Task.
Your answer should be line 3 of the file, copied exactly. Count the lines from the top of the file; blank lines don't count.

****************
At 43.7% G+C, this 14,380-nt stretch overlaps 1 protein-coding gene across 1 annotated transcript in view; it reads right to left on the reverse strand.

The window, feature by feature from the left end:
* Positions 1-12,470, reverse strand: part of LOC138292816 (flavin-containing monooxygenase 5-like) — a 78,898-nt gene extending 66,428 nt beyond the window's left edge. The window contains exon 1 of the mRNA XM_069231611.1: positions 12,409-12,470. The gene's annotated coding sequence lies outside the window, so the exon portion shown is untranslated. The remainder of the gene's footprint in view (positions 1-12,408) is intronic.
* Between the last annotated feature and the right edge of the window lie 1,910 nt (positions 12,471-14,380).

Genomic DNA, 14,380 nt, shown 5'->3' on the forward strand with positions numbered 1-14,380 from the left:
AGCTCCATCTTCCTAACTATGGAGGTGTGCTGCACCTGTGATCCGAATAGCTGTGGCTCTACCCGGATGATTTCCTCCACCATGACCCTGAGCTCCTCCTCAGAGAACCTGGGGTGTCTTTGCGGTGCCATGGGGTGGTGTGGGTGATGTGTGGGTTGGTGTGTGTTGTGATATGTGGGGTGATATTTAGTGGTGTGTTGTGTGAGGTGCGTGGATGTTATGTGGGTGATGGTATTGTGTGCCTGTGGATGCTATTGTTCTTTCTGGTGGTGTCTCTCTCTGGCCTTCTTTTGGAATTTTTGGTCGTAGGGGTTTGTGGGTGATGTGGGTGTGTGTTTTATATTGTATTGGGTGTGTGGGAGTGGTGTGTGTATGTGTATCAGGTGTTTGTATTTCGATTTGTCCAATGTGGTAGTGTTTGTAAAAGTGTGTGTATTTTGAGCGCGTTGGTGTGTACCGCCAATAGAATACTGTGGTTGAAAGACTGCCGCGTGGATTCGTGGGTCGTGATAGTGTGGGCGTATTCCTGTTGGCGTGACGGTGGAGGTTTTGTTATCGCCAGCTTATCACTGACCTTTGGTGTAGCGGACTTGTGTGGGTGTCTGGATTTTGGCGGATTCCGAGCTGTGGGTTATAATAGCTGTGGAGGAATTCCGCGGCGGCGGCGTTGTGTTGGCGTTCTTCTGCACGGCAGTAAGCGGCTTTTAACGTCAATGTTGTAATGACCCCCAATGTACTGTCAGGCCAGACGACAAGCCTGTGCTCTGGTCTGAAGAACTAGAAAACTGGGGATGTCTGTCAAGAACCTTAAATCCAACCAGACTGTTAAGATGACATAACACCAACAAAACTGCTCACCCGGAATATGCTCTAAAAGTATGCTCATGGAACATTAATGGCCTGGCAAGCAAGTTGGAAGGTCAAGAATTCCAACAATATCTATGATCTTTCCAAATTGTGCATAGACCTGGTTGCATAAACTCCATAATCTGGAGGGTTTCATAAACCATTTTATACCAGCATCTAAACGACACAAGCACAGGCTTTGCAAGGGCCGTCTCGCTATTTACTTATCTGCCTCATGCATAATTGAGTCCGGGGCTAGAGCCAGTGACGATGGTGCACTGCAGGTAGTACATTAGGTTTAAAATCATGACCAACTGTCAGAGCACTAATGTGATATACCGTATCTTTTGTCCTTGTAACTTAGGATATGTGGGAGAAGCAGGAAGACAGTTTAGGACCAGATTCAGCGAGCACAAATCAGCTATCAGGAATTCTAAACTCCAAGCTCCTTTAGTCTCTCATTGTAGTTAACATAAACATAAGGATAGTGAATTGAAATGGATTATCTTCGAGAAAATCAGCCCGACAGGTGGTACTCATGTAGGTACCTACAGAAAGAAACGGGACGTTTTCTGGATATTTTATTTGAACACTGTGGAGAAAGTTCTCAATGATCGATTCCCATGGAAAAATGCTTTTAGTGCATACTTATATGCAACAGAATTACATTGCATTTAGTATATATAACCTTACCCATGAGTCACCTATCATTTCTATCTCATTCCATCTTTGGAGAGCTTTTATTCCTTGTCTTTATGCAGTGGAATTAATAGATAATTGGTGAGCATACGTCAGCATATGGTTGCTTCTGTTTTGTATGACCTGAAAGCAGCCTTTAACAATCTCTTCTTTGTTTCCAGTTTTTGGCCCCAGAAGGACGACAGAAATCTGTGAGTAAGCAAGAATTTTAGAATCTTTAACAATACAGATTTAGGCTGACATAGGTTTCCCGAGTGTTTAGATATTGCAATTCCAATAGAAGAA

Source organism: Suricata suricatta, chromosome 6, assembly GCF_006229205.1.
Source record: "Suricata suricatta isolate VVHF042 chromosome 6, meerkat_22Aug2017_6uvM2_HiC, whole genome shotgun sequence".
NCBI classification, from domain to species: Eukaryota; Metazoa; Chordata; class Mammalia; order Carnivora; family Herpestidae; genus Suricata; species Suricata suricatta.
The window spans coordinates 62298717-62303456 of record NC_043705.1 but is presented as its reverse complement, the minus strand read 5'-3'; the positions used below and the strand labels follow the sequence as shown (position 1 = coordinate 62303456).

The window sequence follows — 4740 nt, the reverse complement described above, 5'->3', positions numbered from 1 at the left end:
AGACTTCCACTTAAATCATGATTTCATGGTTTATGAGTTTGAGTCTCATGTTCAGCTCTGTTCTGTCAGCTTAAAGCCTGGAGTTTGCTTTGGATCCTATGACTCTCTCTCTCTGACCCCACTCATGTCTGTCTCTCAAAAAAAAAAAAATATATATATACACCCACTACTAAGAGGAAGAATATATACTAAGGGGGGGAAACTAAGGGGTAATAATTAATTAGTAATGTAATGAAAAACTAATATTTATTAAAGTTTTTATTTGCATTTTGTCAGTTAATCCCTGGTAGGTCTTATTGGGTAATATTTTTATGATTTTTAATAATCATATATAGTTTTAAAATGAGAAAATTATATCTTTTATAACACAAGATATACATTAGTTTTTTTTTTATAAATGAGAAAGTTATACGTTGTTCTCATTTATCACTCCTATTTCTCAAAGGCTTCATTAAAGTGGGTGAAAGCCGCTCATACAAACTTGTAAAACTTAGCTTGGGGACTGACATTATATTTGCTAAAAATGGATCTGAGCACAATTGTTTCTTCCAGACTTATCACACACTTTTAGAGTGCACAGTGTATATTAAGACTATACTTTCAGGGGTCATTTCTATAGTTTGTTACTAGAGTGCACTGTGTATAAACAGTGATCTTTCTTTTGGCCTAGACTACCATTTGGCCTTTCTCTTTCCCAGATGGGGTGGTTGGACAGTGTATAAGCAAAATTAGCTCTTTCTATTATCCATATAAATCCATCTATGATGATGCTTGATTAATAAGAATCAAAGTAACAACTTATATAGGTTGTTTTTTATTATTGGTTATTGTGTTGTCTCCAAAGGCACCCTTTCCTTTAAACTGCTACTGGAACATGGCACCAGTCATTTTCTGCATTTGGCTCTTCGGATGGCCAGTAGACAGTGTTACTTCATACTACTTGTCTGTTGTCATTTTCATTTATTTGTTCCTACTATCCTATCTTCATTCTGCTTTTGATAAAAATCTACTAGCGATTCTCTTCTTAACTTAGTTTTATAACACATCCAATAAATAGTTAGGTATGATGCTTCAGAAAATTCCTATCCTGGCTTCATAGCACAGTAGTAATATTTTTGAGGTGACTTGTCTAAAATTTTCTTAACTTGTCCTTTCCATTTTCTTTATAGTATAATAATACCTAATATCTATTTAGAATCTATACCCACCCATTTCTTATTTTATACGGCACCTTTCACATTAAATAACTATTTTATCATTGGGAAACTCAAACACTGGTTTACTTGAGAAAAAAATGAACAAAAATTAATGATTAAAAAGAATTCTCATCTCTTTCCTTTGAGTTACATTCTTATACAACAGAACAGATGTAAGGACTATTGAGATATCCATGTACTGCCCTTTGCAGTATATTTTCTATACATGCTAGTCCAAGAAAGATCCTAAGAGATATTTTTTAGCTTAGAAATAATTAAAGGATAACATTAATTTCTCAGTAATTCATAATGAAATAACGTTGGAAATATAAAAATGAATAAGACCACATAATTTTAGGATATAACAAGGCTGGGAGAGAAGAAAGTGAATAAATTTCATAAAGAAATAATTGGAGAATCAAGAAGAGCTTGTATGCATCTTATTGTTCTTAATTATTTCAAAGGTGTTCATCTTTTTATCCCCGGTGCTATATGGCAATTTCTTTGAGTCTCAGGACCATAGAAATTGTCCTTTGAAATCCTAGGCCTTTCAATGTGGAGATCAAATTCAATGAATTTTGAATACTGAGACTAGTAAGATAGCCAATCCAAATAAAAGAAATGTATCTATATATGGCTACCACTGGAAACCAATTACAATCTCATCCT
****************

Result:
* Positions 1-12,470, reverse strand: part of LOC138292816 (flavin-containing monooxygenase 5-like) — a 78,898-nt gene extending 66,428 nt beyond the window's left edge. The window contains exon 1 of the mRNA XM_069231611.1: positions 12,409-12,470. The gene's annotated coding sequence lies outside the window, so the exon portion shown is untranslated. The remainder of the gene's footprint in view (positions 1-12,408) is intronic.